Businesses can’t ignore the power of machine learning

It is now so important that marketers have an abstract understanding of how machine learning – and all the functionalities it touches – works

The start of the year is famously a time to reflect, look forward and realign focus. However cliché you find it to apply that within your organisation, it is a valuable exercise that can help you prioritise.

It is especially an important time to look at industry predictions for the year – what does your business need to do or change to ensure its continued success?

Often, predictions tend to come as no surprise, with trends rumbling in the underbelly of industries before changing the way agencies and individuals behave.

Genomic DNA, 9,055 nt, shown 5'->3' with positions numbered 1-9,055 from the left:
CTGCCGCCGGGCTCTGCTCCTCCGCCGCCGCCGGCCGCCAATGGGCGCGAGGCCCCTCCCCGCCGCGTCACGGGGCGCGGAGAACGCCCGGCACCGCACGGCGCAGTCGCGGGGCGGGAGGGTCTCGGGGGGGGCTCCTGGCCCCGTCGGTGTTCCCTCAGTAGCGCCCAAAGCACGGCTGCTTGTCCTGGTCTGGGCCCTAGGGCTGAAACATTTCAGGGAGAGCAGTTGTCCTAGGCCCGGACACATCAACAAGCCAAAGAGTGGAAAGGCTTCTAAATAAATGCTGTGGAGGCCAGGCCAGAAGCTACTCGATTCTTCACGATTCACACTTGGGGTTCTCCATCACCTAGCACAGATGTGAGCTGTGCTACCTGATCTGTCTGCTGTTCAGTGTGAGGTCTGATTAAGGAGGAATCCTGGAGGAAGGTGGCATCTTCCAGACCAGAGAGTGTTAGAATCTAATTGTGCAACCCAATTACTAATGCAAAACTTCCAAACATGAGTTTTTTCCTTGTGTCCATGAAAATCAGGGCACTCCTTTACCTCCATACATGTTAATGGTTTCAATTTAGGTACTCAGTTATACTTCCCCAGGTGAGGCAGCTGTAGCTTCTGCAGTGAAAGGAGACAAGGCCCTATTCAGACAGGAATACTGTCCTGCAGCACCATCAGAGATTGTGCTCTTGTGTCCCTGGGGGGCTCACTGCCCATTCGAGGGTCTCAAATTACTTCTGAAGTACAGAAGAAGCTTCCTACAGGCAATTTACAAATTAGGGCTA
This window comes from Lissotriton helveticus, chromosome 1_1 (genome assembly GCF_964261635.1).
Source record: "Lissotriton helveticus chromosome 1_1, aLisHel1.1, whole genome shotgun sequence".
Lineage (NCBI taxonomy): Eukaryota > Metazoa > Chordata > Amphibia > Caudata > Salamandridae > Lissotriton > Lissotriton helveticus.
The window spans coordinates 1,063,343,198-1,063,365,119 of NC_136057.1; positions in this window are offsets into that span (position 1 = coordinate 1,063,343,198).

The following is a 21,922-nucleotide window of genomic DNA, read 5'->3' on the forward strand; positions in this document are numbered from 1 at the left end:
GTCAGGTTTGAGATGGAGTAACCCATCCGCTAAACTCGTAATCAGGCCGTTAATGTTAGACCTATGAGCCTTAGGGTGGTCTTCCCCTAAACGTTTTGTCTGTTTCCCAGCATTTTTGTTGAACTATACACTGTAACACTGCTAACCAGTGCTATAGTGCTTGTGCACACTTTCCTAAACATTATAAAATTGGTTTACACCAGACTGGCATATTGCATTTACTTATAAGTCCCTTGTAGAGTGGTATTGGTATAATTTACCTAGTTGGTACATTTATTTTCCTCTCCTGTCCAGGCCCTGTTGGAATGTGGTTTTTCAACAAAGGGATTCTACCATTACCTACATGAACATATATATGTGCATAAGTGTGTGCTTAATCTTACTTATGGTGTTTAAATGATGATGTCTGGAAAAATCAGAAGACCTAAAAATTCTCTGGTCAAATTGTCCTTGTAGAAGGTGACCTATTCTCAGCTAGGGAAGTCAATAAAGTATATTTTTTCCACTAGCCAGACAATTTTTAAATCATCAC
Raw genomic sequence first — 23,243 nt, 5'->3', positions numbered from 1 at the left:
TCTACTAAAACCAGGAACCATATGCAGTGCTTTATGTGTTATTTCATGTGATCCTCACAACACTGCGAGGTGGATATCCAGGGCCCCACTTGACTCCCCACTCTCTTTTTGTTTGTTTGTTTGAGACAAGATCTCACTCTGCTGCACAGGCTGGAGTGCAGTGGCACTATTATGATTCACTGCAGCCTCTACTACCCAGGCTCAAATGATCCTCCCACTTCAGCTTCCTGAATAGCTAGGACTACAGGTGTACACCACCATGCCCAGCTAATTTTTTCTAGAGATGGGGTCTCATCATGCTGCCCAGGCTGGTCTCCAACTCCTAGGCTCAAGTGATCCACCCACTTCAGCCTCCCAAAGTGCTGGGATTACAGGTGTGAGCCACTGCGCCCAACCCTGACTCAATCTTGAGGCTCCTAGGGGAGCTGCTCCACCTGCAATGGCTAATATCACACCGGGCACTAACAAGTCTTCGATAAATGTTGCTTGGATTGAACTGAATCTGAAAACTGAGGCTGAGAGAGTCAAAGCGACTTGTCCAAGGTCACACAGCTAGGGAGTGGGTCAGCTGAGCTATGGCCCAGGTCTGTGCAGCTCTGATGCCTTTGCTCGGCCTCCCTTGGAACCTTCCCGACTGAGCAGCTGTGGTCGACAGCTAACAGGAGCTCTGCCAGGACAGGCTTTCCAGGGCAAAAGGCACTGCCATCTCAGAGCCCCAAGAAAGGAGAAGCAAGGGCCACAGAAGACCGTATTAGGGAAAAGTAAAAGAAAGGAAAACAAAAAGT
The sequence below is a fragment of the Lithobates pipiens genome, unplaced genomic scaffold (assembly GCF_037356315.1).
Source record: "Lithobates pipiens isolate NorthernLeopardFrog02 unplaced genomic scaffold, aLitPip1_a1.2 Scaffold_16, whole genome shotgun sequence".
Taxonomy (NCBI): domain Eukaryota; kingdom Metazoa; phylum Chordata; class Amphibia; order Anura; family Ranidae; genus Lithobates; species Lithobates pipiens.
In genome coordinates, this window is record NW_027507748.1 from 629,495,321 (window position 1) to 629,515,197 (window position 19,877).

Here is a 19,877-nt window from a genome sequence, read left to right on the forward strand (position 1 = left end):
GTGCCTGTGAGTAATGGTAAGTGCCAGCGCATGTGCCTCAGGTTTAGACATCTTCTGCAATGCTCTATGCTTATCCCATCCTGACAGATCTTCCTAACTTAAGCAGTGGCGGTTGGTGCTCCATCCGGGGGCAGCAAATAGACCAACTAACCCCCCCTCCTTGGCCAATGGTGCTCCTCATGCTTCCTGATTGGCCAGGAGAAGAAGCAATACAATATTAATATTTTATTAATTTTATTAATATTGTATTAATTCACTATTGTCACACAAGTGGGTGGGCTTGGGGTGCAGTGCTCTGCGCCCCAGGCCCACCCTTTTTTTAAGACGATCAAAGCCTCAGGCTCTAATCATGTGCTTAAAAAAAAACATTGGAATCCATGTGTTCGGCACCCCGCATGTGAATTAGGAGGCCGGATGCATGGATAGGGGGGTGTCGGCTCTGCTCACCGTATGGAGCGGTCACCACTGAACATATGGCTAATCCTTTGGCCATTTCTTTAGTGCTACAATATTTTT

This year is set to be no different as the conversation remains around artificial intelligence (AI) and machine learning, and how paid search in particular will be impacted.

This has been discussed for a while, but there is still work to be done in order for businesses to really maximise the potential. In fact, machine learning should be considered one of, if not the, most exciting application of AI, and certainly the easiest to apply directly to paid search.

Time saving and efficiency gains are without a doubt the most anticipated benefits of embracing machine learning. Using algorithms to determine intent and inform specific targeting based on data is powerful.

Only when armed with this information can marketers build scientific, data-led targeting strategies and have the insight to back up the wider strategy.

More than business as usual

The prediction isn’t so much about what will disrupt the industry, but more about what is going to continue to grow in importance. It will be a case of those who fail to recognise the potential, could be the ones who lose competitive advantage.